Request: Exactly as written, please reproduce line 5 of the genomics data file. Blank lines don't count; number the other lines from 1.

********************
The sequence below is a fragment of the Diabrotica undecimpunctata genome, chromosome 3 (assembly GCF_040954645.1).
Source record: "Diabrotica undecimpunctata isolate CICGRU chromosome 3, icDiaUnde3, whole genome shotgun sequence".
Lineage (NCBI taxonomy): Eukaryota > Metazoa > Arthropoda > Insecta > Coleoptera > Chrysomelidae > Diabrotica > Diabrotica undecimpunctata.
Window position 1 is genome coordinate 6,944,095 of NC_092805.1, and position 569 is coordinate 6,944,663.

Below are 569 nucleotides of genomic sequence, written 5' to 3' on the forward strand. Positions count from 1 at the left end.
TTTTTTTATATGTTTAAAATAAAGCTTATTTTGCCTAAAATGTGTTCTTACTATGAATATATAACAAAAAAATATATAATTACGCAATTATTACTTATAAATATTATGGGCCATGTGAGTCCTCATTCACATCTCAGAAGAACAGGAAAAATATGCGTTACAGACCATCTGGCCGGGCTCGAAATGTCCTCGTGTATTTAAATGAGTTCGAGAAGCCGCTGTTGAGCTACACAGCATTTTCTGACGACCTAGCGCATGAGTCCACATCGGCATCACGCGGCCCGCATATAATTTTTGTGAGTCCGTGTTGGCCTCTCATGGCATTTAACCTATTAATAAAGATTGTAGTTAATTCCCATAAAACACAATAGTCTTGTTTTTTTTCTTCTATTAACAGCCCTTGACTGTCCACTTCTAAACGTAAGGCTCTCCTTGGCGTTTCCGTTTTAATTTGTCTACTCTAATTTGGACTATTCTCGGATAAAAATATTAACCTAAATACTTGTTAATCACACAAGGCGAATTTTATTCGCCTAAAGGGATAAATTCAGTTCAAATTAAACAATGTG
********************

Below are 569 nucleotides of genomic sequence, written 5' to 3' on the forward strand. Positions count from 1 at the left end.